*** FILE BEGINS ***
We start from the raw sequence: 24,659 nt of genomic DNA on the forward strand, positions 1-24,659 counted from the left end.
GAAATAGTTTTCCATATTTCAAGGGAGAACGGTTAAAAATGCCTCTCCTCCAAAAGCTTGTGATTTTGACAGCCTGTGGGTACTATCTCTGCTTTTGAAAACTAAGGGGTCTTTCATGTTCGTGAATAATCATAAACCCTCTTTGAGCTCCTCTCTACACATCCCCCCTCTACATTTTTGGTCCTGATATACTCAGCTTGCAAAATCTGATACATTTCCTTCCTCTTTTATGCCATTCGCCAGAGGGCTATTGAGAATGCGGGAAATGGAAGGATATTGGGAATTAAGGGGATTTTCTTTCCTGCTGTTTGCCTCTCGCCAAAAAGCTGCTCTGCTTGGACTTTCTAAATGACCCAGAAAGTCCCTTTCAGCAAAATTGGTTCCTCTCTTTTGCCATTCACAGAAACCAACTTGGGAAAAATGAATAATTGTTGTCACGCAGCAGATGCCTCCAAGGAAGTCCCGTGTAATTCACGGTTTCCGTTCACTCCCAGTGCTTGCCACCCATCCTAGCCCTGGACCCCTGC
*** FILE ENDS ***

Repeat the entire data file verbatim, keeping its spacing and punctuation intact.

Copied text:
We start from the raw sequence: 24,659 nt of genomic DNA on the forward strand, positions 1-24,659 counted from the left end.
GAAATAGTTTTCCATATTTCAAGGGAGAACGGTTAAAAATGCCTCTCCTCCAAAAGCTTGTGATTTTGACAGCCTGTGGGTACTATCTCTGCTTTTGAAAACTAAGGGGTCTTTCATGTTCGTGAATAATCATAAACCCTCTTTGAGCTCCTCTCTACACATCCCCCCTCTACATTTTTGGTCCTGATATACTCAGCTTGCAAAATCTGATACATTTCCTTCCTCTTTTATGCCATTCGCCAGAGGGCTATTGAGAATGCGGGAAATGGAAGGATATTGGGAATTAAGGGGATTTTCTTTCCTGCTGTTTGCCTCTCGCCAAAAAGCTGCTCTGCTTGGACTTTCTAAATGACCCAGAAAGTCCCTTTCAGCAAAATTGGTTCCTCTCTTTTGCCATTCACAGAAACCAACTTGGGAAAAATGAATAATTGTTGTCACGCAGCAGATGCCTCCAAGGAAGTCCCGTGTAATTCACGGTTTCCGTTCACTCCCAGTGCTTGCCACCCATCCTAGCCCTGGACCCCTGC